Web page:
What Is Osteoarthritis?
The key feature of OA is the gradual breakdown of the articular cartilage that lines the ends of bones in a joint. Cartilage serves as a smooth, cushioning surface that allows the joint to move without friction. In OA, this cartilage becomes damaged and progressively thins, leading to joint pain, stiffness, and reduced function.
As the cartilage deteriorates, the underlying bone may undergo changes, such as the formation of bone spurs or osteophytes. This increased density in response to the stress placed on the joint. These bony changes can further contribute to joint pain and discomfort.
What Are The Symptoms?
The hallmark of osteoarthritis is pain in the affected joint. This pain is often described as a deep ache and may worsen with activity.
Affected joints can become stiff, making it challenging to move them, especially in the morning or after periods of inactivity.
Limited Range of Motion
As osteoarthritis progresses, joint movement may be restricted.
Inflammation of the affected joint can lead to swelling.
Some people experience a grating or crunching sensation when using the affected joint.
Causes and Risk Factors
Knowing the causes and risk factors for osteoarthritis is essential for effective prevention and management of this degenerative joint condition, providing valuable insights into strategies to maintain joint health and overall well-being.
What Are The Causes?
Osteoarthritis occurs when the protective cartilage that cushions the ends of your bones deteriorates over time. Several factors contribute to the development of osteoarthritis:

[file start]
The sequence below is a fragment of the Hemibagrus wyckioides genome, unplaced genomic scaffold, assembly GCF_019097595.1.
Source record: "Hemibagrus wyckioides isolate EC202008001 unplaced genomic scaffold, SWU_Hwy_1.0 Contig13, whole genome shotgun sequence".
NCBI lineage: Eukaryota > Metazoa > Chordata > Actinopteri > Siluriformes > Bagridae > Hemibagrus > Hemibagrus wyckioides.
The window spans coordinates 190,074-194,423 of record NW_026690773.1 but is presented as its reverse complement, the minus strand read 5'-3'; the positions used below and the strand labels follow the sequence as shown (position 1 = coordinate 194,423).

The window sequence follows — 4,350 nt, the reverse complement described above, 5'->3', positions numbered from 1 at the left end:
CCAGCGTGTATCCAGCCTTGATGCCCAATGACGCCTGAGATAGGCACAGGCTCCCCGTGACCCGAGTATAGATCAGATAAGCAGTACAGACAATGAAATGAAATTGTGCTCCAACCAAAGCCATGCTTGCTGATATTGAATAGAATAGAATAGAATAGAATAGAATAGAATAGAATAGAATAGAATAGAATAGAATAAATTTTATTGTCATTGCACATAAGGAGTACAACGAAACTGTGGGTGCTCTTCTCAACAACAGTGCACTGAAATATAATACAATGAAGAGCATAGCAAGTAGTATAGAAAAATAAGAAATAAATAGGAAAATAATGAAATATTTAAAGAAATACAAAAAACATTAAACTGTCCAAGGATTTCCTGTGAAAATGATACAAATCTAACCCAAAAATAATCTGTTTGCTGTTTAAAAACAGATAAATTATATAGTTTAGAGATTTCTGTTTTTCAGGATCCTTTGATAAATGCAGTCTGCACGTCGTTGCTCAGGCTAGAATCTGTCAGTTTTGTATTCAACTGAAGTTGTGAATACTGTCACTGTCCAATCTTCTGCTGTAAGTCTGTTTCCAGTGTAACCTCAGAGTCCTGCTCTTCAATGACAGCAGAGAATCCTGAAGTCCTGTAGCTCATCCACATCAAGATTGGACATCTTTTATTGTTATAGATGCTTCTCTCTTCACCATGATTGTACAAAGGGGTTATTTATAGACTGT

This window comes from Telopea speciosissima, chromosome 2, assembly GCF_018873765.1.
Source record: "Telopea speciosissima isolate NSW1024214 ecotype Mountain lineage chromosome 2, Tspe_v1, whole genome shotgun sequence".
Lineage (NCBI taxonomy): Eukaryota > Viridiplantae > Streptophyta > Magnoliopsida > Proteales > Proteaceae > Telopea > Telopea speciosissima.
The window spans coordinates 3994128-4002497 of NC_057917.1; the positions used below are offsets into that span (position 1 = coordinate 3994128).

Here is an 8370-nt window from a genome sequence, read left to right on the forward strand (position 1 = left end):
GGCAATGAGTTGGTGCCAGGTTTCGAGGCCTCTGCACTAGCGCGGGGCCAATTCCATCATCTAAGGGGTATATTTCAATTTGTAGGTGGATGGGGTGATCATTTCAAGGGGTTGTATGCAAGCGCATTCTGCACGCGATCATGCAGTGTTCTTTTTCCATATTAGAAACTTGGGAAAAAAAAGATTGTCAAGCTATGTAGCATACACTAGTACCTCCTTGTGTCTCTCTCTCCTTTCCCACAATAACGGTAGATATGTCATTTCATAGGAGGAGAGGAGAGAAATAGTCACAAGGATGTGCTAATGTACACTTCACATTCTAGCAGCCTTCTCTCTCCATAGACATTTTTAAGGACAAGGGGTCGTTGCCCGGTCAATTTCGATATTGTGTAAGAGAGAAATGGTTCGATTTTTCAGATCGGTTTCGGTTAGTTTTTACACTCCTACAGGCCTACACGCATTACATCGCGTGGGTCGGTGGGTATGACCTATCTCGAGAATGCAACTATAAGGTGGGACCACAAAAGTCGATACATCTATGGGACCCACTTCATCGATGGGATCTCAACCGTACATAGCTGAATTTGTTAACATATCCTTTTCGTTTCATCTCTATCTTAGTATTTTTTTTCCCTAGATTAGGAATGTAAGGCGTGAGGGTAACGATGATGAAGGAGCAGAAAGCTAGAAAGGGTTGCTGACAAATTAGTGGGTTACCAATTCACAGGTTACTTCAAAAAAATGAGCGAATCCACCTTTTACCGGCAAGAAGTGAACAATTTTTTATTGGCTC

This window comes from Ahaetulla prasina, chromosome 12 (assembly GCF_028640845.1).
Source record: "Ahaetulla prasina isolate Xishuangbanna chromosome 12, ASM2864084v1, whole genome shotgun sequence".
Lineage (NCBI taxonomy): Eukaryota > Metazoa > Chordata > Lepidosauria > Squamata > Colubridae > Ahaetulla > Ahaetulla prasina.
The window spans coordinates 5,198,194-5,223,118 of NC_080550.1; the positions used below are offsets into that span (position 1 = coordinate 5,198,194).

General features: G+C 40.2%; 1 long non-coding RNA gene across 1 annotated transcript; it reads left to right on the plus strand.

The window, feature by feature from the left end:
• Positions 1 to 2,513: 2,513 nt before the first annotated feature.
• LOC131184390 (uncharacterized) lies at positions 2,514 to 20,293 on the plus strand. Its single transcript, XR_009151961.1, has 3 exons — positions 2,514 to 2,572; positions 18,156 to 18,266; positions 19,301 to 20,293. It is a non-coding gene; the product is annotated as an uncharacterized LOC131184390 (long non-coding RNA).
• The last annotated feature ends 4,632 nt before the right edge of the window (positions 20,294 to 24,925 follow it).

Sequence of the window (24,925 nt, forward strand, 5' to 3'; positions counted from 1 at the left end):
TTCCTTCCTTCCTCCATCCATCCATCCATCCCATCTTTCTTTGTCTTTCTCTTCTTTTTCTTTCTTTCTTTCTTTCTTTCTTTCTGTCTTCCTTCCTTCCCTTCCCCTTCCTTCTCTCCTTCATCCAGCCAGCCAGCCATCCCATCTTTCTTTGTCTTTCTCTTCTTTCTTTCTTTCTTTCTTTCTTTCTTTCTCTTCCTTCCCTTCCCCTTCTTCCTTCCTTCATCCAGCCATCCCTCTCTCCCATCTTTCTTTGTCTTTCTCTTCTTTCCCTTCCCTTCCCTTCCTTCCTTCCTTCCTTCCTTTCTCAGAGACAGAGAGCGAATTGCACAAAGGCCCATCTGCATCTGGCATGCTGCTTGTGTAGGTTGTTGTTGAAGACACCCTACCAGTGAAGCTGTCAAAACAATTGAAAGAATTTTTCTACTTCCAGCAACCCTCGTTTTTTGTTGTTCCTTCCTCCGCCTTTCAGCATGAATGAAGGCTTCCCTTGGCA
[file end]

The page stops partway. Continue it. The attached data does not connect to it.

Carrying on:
- Prior surgery: The risk of developing osteoarthritis increases with certain procedures like ACL repair, spinal fusions, and other surgical interventions.
- Genetics: Family history can play a role in OA development.
- Joint Injuries: Previous joint injuries or overuse can contribute to osteoarthritis in those joints.
- Sports and Physical Activity: Participation in high-impact sports or activities that place excessive stress on the joints, such as running or contact sports, can increase the risk of joint injury and OA.
- Metabolic syndrome: High blood pressure, blood sugar, excess waist fat, and abnormal cholesterol heighten OA risk in weight-bearing joints like knees and hips.
- Obesity: Excess weight can put additional stress on weight-bearing joints, such as the knees and hips.
- Diabetes: Diabetes, particularly type 2 diabetes, is associated with an increased risk of OA. High blood sugar levels can lead to inflammation and damage to joint tissues, contributing to OA development.
- Gout: A condition marked by uric acid crystal buildup in joints, causing inflammation and pain, can affect joint health and increase the risk of developing OA in the affected joints.
What Are The Risk Factors?
- Gender: Osteoarthritis is more common in women, particularly after menopause.
- Inactivity: A sedentary lifestyle can lead to muscle weakness and joint stiffness, increasing the risk of OA.
- Occupational Hazards: Certain occupations that involve repetitive joint movements, heavy lifting, or kneeling may increase the risk of OA. People in physically demanding jobs may be more susceptible to OA.
- Posture: Poor posture can increase the risk factors for developing osteoarthritis (OA) by placing additional stress on your joints and affecting the overall biomechanics of your body.
How Is Osteoarthritis Diagnosed?
To diagnose osteoarthritis, healthcare providers typically consider a combination of factors:
- Physical Examination: A healthcare professional will examine the affected joint, looking for signs of OA, such as tenderness, swelling, and restricted movement.
- Medical History: Your doctor will inquire about your symptoms and medical history.
- Imaging: X-rays and MRI scans can reveal joint damage and help confirm an osteoarthritis diagnosis.
- Blood Tests: In some cases, blood tests may be conducted to rule out other conditions.
How Can We Treat Osteoarthritis
Osteoarthritis is a chronic condition, but there are various treatment options available to manage its symptoms and improve your quality of life. Some of these treatments include:
Non-Surgical Spinal Decompression
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